April 24, 2007

The long reach of America

As always, I’m behind in my writing. Sorry guys! This post (clearly) will be about US stuff, and the next will touch on happenings here.

Before we moved, I made a point not to watch or read the news. There was just so much violence, and so much stupidity from our current government (and yes, on both sides). It was difficult to do, as the news was constantly on the TV, radio and internet.

Now that we live here, I have no trouble watching the news, as there isn’t nearly the amount of violence and sadness. Most of the bad stuff that is reported happens in other parts of the world. I could almost bet that we have heard about more Kiwis killed abroad that have been killed here in New Zealand since we arrived.

I also make a point to read CNN and other various US news sources. If it gets to be too much, I just close the page – knowing I won’t be continually assaulted by the pictures and stories as I go through my day. Until last week.

The Virginia Tech shootings were such big news they were the front page news of the Wellington newspaper (and maybe the national paper as well) two days in a row. In fact, the entire front of the newspaper each day was dedicated to that story. America has quite a long reach.

Of course this incident (plus the domestic-situation shootings the week before and the two workplace shootings since) once again raises questions about gun control – or the lack thereof. I doubt there will be any change in the US over guns. It seems people are quite attached to them. Not that there aren’t guns here…it’s just that they are only held by true hunters/farmers and a special police force. Yep, that’s right, our everyday police do not carry guns. In fact, for a while they carried tasers, but even those are coming under fire as being too harsh. There are over 1 million guns in this country, but 75% of gun deaths are suicides.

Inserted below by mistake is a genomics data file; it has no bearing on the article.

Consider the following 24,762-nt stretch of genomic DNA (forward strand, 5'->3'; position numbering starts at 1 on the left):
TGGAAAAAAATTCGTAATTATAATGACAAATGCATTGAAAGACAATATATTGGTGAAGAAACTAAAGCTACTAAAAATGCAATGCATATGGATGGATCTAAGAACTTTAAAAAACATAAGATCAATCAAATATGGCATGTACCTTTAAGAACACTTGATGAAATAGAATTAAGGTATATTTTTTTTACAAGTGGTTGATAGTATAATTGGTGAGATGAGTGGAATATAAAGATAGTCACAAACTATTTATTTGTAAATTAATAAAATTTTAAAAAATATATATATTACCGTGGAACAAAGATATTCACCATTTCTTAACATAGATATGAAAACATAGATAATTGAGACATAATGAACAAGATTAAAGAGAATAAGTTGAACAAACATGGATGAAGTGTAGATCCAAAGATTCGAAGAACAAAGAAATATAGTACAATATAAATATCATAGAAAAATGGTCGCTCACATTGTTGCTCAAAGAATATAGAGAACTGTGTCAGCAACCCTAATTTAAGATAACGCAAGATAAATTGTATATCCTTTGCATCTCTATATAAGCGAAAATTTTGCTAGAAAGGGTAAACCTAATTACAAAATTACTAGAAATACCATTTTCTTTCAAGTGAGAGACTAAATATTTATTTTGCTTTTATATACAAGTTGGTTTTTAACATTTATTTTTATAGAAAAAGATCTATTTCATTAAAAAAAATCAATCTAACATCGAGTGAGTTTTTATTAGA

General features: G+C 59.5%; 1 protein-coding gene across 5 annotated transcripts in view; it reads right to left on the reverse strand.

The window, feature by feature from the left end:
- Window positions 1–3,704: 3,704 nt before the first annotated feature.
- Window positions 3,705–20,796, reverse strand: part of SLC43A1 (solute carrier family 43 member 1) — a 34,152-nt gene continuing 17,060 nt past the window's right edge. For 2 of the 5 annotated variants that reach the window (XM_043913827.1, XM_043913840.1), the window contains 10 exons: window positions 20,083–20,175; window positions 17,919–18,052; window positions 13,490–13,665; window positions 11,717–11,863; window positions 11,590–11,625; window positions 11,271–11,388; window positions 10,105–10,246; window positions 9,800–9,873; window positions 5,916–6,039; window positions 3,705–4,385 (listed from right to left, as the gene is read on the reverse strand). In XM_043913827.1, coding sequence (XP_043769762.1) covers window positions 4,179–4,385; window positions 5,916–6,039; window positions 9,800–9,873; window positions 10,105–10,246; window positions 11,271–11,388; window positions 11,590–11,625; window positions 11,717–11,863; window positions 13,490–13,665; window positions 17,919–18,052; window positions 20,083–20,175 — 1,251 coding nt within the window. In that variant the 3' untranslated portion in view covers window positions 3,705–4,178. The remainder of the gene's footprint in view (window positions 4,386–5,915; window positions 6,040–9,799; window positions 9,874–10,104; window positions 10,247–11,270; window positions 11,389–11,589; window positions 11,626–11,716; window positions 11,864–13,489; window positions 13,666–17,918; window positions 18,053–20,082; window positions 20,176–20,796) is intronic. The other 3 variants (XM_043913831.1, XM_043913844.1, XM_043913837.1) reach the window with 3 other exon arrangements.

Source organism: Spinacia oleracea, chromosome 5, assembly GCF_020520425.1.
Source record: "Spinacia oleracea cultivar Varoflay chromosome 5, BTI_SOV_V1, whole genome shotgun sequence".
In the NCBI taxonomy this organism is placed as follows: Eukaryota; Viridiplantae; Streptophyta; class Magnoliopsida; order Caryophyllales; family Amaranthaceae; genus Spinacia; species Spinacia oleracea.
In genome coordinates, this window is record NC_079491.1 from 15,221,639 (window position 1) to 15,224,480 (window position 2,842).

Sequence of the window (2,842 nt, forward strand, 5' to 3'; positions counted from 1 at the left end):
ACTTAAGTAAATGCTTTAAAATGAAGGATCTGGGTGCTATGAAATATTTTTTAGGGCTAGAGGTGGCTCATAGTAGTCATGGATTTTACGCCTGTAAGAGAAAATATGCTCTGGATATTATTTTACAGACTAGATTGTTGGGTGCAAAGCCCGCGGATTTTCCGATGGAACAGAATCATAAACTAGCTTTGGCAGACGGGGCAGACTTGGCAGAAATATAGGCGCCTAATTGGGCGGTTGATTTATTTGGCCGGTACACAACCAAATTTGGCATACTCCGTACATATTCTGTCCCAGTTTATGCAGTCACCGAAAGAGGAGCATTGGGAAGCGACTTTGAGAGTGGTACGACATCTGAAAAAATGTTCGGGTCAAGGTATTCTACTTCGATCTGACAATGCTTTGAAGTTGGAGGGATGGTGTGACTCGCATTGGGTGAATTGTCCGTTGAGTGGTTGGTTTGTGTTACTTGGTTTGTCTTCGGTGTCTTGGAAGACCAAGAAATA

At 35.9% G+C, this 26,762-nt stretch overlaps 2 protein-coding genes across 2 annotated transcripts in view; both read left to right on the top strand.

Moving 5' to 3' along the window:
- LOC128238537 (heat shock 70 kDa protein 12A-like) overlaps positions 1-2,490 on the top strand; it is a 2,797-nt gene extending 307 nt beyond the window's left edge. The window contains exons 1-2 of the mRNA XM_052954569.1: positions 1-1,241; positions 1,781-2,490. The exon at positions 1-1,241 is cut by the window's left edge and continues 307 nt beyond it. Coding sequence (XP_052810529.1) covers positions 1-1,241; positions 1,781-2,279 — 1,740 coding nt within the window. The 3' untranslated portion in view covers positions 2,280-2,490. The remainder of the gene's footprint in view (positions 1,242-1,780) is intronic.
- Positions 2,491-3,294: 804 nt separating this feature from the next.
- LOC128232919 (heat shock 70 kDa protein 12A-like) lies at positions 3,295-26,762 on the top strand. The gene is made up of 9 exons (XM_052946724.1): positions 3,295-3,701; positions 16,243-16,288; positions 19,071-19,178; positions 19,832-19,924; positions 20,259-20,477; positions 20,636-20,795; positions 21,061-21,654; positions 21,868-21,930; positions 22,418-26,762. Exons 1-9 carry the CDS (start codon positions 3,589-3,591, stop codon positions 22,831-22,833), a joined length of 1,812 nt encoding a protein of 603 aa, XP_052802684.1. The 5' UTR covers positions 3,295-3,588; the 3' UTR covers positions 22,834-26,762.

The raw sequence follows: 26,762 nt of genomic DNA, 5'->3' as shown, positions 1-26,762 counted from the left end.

I’m not even sure what could have been done to prevent the VA Tech shootings – the student was clearly mentally unstable. How can that be policed? I did see in the days following the shootings, there were overreactions to other students who made comments or to professors trying to explore/understand the shootings. I’m not sure this will solve anything, as anyone who is upset about anything these days can usually hold it together long enough to buy a gun, make a plan, and bust into wherever they want. The only solution, then, is to make guns more difficult to get, or work to make sure the only guns out there to be purchased are the kind used for hunting. It won’t stop everyone, but it’s damn harder to shoot 30+ people with a .22 shotgun.

I have to say I was pretty annoyed that one of the first statements regarding the shooting was that they were looking into any ties with terrorism. I don’t recall that being an issue with the other mass school shootings. Will all the terrorism talk continue with the next president? Is America doomed to consider every violent act in future a possible act of terrorism?

I have no answers. The situation just gives me another reason to be grateful for living here.

1 comment:

Arthur (AmeriNZ) said...

I know exactly what you mean. There are times I hear news from America and wonder what country they're talking about, because it's certainly not the America I left.